Category: Manufacturing and food

E tū bitterly disappointed over demise of Kiwi-made Cadbury

The union, E tū is highly critical of the decision by Mondelez International to move all production of Cadbury products from its Dunedin production plant to Australia.

E tū’s Director of Industries, Neville Donaldson says the decision will be bitterly disappointing for the more than 300 Dunedin workers who will lose their jobs.

“Mondelez has shown no compunction about closing a very profitable factory in Dunedin at the cost of quality, full-time jobs for New Zealand workers,” says Neville.

“There are companies which would have given their right arm to be able to run the Cadbury factory and enjoy the profits it was making when the decision was made to close, he says.

Mondelez had said some local production of iconic kiwi brands might continue if it found a suitable manufacturer, but today said that wasn’t possible.

However, Neville says the union is sceptical about whether Mondelez ever intended to find an alternative local manufacturer.

“We do question whether there was a genuine effort to keep that work here.  What was that exercise really about? Was it about trying to keep 10 percent of that production in New Zealand – or was it really about brand-protection and easing public anger over this closure?

“We had hoped for better, but it’s no surprise things have turned out as they have, given Mondelez’s record overseas,” says Neville.

Neville says New Zealand consumers might now want to consider where they spend their money when it comes to a sweet treat.

“The question is, will they support Mondelez moving its operation overseas at the cost of Kiwi jobs, or should they buy Kiwi-made products and support jobs for Kiwi workers?”

Neville says Dunedin has lost more than 800 full-time, well-paid manufacturing jobs in recent years with the closure of the Hillside Railway workshops, Fisher and Paykel, Sealord and now Cadbury.

ENDS

For more information, contact:

Neville Donaldson E tū Director of Industries ph. 027 543 5312

E tū extremely disappointed with MBIE report on cheap Chinese steel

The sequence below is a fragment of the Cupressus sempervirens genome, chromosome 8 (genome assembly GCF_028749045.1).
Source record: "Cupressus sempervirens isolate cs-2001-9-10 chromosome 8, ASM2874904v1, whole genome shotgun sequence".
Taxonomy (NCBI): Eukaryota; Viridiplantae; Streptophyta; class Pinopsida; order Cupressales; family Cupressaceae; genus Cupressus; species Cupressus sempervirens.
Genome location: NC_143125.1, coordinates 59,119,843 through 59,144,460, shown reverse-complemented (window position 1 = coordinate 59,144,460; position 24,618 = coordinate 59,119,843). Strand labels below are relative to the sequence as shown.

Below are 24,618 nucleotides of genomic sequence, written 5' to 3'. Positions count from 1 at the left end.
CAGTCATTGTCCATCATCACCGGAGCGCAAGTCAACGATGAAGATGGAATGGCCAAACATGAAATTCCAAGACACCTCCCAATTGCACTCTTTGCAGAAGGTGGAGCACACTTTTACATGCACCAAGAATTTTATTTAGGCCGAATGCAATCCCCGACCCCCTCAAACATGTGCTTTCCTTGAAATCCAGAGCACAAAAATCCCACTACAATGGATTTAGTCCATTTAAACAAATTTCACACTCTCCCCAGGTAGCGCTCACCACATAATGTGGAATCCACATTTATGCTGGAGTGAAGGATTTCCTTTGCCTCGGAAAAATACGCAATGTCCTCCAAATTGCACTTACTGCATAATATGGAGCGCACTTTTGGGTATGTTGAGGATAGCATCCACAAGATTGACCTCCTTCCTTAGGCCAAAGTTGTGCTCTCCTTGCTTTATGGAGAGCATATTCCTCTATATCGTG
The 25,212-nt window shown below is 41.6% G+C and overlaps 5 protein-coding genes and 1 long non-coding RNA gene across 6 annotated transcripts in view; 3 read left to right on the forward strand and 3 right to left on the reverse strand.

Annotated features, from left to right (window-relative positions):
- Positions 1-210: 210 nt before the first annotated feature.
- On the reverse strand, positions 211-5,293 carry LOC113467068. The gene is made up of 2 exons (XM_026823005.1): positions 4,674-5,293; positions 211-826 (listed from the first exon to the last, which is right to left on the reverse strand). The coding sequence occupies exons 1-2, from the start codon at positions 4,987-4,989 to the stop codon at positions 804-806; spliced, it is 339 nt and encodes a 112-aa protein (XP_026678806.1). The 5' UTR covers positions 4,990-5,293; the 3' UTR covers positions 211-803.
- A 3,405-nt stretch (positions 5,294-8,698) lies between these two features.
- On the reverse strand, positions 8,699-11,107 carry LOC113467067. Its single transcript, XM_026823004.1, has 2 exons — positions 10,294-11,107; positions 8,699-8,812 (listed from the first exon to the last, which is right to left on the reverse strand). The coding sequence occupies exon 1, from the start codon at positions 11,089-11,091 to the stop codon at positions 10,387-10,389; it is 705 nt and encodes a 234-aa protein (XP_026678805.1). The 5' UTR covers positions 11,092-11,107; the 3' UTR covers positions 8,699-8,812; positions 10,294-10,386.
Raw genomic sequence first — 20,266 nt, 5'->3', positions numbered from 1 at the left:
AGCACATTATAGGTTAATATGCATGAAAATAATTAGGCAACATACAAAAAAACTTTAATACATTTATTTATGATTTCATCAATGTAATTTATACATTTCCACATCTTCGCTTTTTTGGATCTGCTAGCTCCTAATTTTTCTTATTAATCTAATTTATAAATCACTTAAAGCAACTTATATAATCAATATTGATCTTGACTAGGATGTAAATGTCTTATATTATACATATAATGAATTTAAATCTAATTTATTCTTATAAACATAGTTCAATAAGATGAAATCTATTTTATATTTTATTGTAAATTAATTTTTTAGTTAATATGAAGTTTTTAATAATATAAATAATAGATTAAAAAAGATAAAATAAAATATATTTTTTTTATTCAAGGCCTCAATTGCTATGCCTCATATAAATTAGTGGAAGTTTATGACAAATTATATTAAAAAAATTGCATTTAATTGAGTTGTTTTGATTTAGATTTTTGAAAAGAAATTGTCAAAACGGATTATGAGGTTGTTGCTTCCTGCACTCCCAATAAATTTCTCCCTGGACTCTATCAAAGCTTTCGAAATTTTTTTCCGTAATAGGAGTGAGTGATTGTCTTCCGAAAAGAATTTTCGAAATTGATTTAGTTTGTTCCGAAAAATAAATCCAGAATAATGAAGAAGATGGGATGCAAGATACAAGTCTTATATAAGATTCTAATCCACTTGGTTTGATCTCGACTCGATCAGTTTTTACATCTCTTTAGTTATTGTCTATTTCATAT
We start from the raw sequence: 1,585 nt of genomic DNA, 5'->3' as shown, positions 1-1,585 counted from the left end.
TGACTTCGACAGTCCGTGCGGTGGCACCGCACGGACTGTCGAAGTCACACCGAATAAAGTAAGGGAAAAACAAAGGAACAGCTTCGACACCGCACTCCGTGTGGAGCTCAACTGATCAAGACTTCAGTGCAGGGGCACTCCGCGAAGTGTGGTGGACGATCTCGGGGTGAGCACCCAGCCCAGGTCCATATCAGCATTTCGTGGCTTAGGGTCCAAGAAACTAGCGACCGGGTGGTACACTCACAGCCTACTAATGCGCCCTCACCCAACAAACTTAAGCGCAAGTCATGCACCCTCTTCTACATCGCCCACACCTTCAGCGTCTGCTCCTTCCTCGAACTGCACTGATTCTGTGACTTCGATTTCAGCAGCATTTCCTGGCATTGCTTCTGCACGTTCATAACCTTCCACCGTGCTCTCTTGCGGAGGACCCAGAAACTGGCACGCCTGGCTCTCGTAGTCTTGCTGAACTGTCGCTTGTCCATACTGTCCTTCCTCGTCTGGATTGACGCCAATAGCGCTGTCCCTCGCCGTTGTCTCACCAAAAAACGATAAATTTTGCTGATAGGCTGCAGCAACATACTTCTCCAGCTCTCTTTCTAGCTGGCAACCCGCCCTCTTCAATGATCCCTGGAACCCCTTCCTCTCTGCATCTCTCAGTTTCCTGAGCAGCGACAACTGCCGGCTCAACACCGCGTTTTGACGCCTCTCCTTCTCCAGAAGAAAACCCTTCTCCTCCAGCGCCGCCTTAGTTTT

E tū is extremely disappointed with a report which has found there is little evidence of steel dumping in New Zealand by China.

The report details the findings of an enquiry by the Ministry of Business, Innovation and Employment into a complaint by NZ Steel that imported Chinese galvanised steel coil is subsidised, making it hard for New Zealand steel producers to compete.

The report found no evidence of anything more than “minimal” subsidies, with the government announcing it won’t act on the complaint.

E tū Industry Coordinator, Joe Gallagher says there are serious questions about the rigour of the research underpinning the report.

“Only one Chinese manufacturer responded to questions from the enquiry about subsidies. The Chinese government barely responded either, claiming its steel producers wouldn’t cooperate.

“MBIE admits its findings rest on “very limited information”, their words – then tells us that “on that basis”, it concludes that the Chinese subsidies are minimal.

“This isn’t just disappointing. It’s frightening that the livelihoods of entire communities rest on this poor-quality enquiry and report which shrugs off the failure of key players to answer questions at the heart of the NZ Steel’s complaint.”

Joe says the government’s refusal to act is also “a further kick in the guts” for local steel producers who also face pressure from Emissions Trading Scheme charges and the threat of big price hikes by power industry lines companies.

“There is clear evidence of an over-supply of steel coming in from China at below market prices,” says Joe.

“There are no proper quality checks in China to make sure this steel is of the proper standard, such as are required of NZ Steel, and equally, there are no tariffs on these products.

“It’s not a level playing field,” he says.

ENDS

For further information, contact:

Joe Gallagher E tū Industry Coordinator ph. 027 591 0015.